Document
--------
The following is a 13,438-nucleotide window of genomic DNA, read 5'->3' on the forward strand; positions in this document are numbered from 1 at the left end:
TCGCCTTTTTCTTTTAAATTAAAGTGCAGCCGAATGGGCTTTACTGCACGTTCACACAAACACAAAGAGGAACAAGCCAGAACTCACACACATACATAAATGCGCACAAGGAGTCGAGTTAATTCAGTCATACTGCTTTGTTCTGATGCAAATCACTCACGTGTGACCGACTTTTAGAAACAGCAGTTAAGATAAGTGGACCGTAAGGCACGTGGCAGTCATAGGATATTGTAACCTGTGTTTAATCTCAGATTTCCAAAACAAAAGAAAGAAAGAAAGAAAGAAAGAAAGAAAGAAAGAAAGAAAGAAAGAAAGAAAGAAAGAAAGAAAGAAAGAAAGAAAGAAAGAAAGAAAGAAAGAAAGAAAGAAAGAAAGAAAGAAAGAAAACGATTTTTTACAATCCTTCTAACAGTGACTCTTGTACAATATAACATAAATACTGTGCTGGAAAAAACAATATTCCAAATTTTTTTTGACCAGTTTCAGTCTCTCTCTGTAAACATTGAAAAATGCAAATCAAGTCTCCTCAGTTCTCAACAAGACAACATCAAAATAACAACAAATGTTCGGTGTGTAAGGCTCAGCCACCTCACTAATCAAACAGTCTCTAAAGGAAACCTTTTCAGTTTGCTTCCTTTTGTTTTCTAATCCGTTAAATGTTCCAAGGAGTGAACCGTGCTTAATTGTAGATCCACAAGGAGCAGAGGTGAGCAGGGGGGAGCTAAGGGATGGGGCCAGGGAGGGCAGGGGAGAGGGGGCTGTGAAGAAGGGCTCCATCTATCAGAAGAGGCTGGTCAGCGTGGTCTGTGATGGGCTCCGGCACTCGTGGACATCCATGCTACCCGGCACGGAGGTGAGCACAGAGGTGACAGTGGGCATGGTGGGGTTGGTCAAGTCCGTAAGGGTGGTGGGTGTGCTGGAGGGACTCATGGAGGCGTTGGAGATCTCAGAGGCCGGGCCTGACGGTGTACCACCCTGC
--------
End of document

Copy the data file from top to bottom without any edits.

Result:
The following is a 13,438-nucleotide window of genomic DNA, read 5'->3' on the forward strand; positions in this document are numbered from 1 at the left end:
TCGCCTTTTTCTTTTAAATTAAAGTGCAGCCGAATGGGCTTTACTGCACGTTCACACAAACACAAAGAGGAACAAGCCAGAACTCACACACATACATAAATGCGCACAAGGAGTCGAGTTAATTCAGTCATACTGCTTTGTTCTGATGCAAATCACTCACGTGTGACCGACTTTTAGAAACAGCAGTTAAGATAAGTGGACCGTAAGGCACGTGGCAGTCATAGGATATTGTAACCTGTGTTTAATCTCAGATTTCCAAAACAAAAGAAAGAAAGAAAGAAAGAAAGAAAGAAAGAAAGAAAGAAAGAAAGAAAGAAAGAAAGAAAGAAAGAAAGAAAGAAAGAAAGAAAGAAAGAAAGAAAGAAAGAAAGAAAGAAAGAAAGAAAACGATTTTTTACAATCCTTCTAACAGTGACTCTTGTACAATATAACATAAATACTGTGCTGGAAAAAACAATATTCCAAATTTTTTTTGACCAGTTTCAGTCTCTCTCTGTAAACATTGAAAAATGCAAATCAAGTCTCCTCAGTTCTCAACAAGACAACATCAAAATAACAACAAATGTTCGGTGTGTAAGGCTCAGCCACCTCACTAATCAAACAGTCTCTAAAGGAAACCTTTTCAGTTTGCTTCCTTTTGTTTTCTAATCCGTTAAATGTTCCAAGGAGTGAACCGTGCTTAATTGTAGATCCACAAGGAGCAGAGGTGAGCAGGGGGGAGCTAAGGGATGGGGCCAGGGAGGGCAGGGGAGAGGGGGCTGTGAAGAAGGGCTCCATCTATCAGAAGAGGCTGGTCAGCGTGGTCTGTGATGGGCTCCGGCACTCGTGGACATCCATGCTACCCGGCACGGAGGTGAGCACAGAGGTGACAGTGGGCATGGTGGGGTTGGTCAAGTCCGTAAGGGTGGTGGGTGTGCTGGAGGGACTCATGGAGGCGTTGGAGATCTCAGAGGCCGGGCCTGACGGTGTACCACCCTGC